Ephesians 1

Reading the letter to the Ephesians can be something of a challenge, because of the exalted language the writer uses. That’s why I have chosen the translation by Eugene Peterson from “The Message”, since I think it best explains to people of our day what the writer means. Let’s get a hold on some background so we understand the issues better.

Most of the time in scripture, and in many other writings, there’s an “arguing partner”. Clearly, that’s a person or a group who the writer is disputing with. For Ephesians, it’s the Gnostics. Don’t go to sleep yet, because this actually matters. The Gnostics believed that salvation involved the “good” spiritual part of ourselves being freed from the “evil” material world. Christian Gnostics denied that Christ came in the flesh, and they rejected mainline scriptures and traditions, claiming a privileged knowledge of God and our human destiny from secret traditions and revelations.

They taught that people had to make their way through many “layers” of angels on their spiritual journey, and that only a few, the elite, reached the goal of real knowledge of God. They weren’t bothered by excess, either. You could indulge in all the pleasures of the flesh or you could live a life of ascetic denial: it was all the same to them, because the life in the body didn’t matter. Still awake? Good, because this does matter.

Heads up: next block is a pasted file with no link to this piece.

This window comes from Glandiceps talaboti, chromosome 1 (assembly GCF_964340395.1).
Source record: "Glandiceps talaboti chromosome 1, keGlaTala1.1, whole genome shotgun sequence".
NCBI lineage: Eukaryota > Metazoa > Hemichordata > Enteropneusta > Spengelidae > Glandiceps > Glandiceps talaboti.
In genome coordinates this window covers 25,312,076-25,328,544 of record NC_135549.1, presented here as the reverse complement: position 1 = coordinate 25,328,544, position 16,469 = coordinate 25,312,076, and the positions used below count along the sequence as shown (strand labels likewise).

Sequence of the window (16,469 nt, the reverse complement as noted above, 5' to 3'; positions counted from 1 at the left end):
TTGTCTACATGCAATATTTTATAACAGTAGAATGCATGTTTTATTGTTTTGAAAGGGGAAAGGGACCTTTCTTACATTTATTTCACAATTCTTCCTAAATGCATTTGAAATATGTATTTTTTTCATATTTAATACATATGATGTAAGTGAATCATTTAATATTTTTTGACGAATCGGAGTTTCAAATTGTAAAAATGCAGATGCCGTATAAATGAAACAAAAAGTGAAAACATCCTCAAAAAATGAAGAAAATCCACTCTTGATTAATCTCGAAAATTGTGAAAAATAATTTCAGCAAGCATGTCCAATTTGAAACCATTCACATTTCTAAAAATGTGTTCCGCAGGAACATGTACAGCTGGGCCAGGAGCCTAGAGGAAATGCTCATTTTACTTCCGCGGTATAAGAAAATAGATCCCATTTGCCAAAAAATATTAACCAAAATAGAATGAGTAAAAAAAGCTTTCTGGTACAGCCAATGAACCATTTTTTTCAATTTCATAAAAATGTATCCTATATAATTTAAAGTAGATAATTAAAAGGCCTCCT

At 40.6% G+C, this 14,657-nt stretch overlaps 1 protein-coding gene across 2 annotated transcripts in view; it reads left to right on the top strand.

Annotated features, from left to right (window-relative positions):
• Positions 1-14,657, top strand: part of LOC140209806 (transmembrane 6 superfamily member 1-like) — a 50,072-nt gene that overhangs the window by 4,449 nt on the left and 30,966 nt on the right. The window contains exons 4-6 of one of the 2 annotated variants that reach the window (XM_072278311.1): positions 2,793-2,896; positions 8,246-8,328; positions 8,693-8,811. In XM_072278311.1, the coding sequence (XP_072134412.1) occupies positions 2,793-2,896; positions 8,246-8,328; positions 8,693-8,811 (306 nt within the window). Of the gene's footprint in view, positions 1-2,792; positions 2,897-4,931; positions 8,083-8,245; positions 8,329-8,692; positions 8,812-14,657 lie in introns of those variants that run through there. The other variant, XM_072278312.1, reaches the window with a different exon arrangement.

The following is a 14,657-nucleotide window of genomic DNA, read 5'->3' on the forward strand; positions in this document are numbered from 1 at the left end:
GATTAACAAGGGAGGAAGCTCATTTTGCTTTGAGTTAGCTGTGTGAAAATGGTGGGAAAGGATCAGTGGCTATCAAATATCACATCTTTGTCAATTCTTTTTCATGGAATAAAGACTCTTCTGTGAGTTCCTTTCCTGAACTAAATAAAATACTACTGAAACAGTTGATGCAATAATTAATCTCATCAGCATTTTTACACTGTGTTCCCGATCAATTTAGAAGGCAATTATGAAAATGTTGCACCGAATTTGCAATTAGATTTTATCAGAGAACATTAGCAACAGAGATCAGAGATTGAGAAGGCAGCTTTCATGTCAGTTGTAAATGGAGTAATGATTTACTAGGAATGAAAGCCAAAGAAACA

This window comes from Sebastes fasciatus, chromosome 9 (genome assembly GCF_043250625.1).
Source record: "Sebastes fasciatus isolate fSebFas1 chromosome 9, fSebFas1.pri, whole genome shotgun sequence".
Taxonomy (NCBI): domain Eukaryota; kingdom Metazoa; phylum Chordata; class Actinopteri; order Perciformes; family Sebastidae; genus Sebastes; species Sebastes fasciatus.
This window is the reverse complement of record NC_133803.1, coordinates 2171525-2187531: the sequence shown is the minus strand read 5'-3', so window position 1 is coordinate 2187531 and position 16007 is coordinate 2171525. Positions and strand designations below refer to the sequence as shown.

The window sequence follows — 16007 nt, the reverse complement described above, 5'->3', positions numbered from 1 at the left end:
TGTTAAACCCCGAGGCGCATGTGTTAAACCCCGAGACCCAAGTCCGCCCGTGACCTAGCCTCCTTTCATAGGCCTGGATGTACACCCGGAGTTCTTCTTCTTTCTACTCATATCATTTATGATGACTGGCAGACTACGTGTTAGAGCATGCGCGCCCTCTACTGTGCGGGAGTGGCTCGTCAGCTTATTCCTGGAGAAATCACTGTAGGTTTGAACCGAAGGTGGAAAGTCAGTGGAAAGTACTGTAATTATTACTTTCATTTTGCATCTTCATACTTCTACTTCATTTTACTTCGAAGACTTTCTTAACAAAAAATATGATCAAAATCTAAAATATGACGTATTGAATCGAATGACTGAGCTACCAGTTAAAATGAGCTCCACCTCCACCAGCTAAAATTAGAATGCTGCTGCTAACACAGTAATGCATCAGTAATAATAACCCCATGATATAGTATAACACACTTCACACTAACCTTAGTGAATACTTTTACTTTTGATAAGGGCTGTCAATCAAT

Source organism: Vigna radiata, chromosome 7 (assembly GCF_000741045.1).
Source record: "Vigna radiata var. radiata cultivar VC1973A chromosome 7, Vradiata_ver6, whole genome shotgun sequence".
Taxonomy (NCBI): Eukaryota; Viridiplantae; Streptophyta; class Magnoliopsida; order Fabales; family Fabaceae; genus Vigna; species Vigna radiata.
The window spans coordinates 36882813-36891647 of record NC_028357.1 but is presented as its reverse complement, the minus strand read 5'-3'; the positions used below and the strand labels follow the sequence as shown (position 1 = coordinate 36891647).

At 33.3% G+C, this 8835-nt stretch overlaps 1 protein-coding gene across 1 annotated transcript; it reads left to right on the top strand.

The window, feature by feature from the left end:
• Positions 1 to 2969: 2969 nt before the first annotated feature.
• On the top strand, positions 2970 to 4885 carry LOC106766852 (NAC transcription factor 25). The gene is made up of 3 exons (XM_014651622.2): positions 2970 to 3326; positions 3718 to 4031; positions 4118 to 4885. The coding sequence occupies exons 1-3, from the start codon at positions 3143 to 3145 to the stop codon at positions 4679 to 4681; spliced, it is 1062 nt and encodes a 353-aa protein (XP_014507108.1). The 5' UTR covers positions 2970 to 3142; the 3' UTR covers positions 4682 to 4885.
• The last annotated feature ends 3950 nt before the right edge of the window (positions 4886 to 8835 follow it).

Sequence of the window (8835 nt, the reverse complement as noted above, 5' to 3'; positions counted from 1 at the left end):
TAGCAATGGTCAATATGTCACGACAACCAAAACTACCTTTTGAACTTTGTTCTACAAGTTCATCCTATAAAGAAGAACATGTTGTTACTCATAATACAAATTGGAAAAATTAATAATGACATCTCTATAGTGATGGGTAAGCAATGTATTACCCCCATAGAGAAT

Now we get to the contrast with genuine Christianity, which the letter to the Ephesians sets out. Firstly, we have all we need, spiritually, through our relationship with Christ. There is no other “secret knowledge” necessary. There are no “layers” of angels to make our way through to a proper understanding of God’s ways. Secondly, there is no spiritual “elite” who are more favoured than others by God. God’s desire is that we should all be brought into relationship with him, through Christ. God’s grace has been lavished on us through Christ, and we are forgiven through our faith in his God-revealing life, death and resurrection. God’s plan is that all things, all people, be brought into unity with one another, through Jesus Christ.

Now what could possibly be more relevant for today? How many areas of tragic conflict are there, where peace and unity are so desperately needed? We think of many nations in the Middle East, for a start, such as Israel and Palestine. There is the civil war in Syria, in which the ruling regime is still supported by countries like Iran, despite the horrific measures taken by the military against the Syrian people. We are aware of the difficulties which the newly elected government of Egypt is experiencing in relation to the military there- which is blocking the recall of parliament.

We know of so many areas where God’s justice, equality, harmony and peace are desperately needed. We need to never forget that we live in one of the most peaceful, safe and prosperous countries in the world. Don’t you think our hearts should go out to those who live in more danger than most of us can even comprehend?